Many have asked him if would go for a third term, and he said in a Facebook post Thursday that after “thoughtful consideration,” he has opted not to vie again. His county commission post, seat B on the body, is up for grabs this year.
“I feel confident that the politically-motivated investigation will soon be resolved,” he said, alluding to the Ogden Police Department probe. “So I will be staying in office until my good name is cleared or until my term as commissioner ends, whichever comes first.”
Meanwhile, two more hopefuls interested in running for Gibson’s spot have formalized their plans, bringing the number of candidates for the commission post to four. GOPer Scott Jenkins, a former state senator from Plain City, filed papers Monday with the Weber County Elections Office declaring his candidacy, and Democrat Neil Hansen, a former state representative from Ogden, filed papers on March 9.
Gibson, a former Utah House member and dairy farmer from western Weber County, said in his Facebook post that fallout from the investigation has made him and his family “stronger and more united.” Officials haven’t specified the focus of the inquiry, though Gibson has denied any wrongdoing and charged that it was spurred by political foes.
“My family and I continue to hold our heads high,” Gibson said.
Davis County Attorney Troy Rawlings said Thursday that the review of the Gibson probe continues and that his office has requested additional information from Ogden police. The Weber County Attorney’s Office, which advises county commissioners, asked Rawlings’ office to handle the review.
‘A BROKEN GOVERNMENT’
Hansen, 58, decided to run for the county commission in part to offer a counterbalance to the domination of the Republican Party in Weber County politics.
When one party dominates, “we get a broken government” without the checks and balances of a system with mixed party representation, said Hansen, who served as the District 9 state representative from 1999 through 2010. “I think it’s time to end the corruption and end the loyalty to party,” he said.
He referenced the Gibson investigation, wondering why no one previously “raised a red flag.” The probe came to public light last December, and Gibson and his advocates have said it stems from Gibson’s involvement as commissioner in a flood mitigation project in western Weber County in the early 2010s.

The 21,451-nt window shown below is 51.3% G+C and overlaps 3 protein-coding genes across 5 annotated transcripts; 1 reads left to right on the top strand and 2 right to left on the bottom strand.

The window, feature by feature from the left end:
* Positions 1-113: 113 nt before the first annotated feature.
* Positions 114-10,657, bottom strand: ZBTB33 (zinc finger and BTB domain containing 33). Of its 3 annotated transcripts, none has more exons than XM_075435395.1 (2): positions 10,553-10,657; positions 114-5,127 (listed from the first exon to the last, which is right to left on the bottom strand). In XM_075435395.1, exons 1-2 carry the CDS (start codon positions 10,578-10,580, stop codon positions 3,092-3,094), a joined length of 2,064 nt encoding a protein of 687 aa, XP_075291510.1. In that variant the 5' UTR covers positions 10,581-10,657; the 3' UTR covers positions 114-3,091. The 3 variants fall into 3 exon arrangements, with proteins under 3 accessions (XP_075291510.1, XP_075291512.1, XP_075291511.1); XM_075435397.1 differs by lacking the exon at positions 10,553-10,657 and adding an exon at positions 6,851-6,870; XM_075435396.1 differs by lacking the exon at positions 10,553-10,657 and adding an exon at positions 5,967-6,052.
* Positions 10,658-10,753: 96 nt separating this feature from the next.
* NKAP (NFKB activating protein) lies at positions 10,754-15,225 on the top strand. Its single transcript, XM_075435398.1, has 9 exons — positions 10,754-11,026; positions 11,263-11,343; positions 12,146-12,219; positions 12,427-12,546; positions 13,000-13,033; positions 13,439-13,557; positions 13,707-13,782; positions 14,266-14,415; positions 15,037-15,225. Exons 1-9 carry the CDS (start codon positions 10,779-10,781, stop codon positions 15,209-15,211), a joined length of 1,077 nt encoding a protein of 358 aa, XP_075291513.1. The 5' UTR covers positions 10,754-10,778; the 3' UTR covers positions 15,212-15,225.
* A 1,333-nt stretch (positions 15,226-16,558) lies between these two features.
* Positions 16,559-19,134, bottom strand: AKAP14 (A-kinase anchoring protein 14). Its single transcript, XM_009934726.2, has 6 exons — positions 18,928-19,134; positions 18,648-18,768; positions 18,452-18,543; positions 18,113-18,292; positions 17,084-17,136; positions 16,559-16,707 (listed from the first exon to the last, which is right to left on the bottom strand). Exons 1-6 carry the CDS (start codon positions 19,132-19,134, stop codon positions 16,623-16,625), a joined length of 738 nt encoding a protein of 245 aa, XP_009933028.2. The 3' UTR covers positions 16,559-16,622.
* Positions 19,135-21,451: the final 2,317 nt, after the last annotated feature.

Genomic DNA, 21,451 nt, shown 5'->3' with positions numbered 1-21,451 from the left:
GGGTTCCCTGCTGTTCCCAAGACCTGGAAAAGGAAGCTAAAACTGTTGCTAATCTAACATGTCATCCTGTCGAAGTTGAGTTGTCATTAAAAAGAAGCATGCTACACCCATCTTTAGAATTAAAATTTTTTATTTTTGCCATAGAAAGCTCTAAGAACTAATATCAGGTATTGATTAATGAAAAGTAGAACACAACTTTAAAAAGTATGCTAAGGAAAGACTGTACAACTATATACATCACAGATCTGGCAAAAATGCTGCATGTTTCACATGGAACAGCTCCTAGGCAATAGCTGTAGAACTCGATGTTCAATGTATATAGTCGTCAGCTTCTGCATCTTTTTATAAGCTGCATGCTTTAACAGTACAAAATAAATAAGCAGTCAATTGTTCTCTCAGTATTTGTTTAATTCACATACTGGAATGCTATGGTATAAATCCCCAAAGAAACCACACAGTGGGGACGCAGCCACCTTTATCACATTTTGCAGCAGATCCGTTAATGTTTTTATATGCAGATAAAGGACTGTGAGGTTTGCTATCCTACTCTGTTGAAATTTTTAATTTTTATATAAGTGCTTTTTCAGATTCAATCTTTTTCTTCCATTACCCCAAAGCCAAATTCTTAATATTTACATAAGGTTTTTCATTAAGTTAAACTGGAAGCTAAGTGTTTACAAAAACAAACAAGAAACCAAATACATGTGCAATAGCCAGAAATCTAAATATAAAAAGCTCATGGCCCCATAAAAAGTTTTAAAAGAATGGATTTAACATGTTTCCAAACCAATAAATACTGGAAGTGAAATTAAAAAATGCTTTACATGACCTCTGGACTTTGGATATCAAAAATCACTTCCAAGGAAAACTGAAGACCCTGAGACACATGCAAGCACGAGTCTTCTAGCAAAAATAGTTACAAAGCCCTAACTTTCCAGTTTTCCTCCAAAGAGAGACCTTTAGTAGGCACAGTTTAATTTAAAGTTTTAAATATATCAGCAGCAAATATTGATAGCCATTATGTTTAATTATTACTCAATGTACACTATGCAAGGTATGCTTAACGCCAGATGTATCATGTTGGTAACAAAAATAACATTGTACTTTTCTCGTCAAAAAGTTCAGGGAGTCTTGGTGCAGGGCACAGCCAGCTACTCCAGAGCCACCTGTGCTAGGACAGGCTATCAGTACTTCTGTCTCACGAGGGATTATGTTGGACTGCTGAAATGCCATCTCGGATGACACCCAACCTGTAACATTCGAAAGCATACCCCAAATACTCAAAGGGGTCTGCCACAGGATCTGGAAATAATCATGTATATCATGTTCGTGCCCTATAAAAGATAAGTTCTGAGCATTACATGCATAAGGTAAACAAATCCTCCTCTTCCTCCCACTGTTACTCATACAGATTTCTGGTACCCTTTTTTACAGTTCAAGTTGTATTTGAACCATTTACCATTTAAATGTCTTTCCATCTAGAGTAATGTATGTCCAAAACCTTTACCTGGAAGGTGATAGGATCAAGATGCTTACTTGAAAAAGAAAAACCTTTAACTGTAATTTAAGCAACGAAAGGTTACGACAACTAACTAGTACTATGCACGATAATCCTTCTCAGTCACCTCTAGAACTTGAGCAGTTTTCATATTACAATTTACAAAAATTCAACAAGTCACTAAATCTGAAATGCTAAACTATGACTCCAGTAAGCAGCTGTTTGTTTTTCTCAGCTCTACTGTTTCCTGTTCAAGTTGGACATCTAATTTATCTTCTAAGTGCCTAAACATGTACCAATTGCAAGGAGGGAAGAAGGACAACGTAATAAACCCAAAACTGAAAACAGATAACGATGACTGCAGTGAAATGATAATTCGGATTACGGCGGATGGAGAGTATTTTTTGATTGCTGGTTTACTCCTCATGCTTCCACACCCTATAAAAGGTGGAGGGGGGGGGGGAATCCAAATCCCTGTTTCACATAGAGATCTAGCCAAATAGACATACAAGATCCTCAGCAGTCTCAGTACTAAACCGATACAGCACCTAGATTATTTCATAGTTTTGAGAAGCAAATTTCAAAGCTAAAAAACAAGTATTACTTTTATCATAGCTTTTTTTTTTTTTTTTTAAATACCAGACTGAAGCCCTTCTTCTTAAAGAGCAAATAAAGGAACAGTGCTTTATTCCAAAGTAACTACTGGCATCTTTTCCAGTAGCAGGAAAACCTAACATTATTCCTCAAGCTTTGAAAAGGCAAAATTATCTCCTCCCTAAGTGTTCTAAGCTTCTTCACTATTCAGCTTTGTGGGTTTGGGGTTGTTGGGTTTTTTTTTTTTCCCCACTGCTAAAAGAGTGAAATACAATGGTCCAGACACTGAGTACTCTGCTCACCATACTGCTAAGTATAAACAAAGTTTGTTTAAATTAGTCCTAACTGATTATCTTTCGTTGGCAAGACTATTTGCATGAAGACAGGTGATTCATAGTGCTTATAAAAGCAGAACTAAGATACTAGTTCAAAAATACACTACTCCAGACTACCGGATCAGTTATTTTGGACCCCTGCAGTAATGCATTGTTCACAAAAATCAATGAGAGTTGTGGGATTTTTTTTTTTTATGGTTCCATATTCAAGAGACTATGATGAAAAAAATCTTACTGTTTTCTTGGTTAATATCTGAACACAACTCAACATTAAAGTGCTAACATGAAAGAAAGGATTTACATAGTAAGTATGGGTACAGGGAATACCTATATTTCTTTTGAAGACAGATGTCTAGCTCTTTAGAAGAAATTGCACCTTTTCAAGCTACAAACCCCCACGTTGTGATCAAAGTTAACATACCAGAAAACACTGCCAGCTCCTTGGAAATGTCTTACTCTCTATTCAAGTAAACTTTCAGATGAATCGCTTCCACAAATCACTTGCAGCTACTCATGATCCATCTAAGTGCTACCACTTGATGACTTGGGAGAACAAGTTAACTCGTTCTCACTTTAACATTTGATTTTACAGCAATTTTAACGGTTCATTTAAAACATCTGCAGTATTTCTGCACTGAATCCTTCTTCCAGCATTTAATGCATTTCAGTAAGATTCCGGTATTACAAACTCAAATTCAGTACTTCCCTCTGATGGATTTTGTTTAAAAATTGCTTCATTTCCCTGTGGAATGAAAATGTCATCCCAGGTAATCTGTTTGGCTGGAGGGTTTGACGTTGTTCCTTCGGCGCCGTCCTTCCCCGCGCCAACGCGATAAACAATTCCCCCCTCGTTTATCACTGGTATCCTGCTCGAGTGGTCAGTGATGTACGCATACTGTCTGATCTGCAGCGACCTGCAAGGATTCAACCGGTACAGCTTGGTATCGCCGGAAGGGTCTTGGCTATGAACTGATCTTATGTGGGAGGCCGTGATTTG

Jenkins, 67, who served as the District 20 senator from 2001 through 2016, said in January that he was thinking about running for the seat now held by Gibson. Now his plans are solid and he plans to seek the GOP nomination at the Weber County Republican Party convention on April 14.
“I think they need some independent business experience in there,” said Jenkins, who runs Great Western Supply, a plumbing supply firm in Ogden. The commissioners now serving, he said, have backgrounds heavy with government and public-sector experience.
Jenkins decried the controversial 2016 decision by county commissioners to raise property taxes, meant in part to generate money to give raises to Weber County Sheriff’s Office staffers. “I’m all for small government and always have been,” he said.
‘RUN AS A DELEGATE’
Though opting not to run again, Gibson, in his message Thursday, called for participation in the election process, referencing the planned March 20 caucuses of the Weber County Republican Party. That’s when delegates to the GOP county and state conventions, who nominate Republican candidates for the June 26 primary, will be picked.
“Run as a delegate or support those who will represent your values,” he said.
Peter Stirba, Gibson's lawyer, said Thursday that he expects the review by Davis County officials of the Gibson probe will be done “reasonably soon.”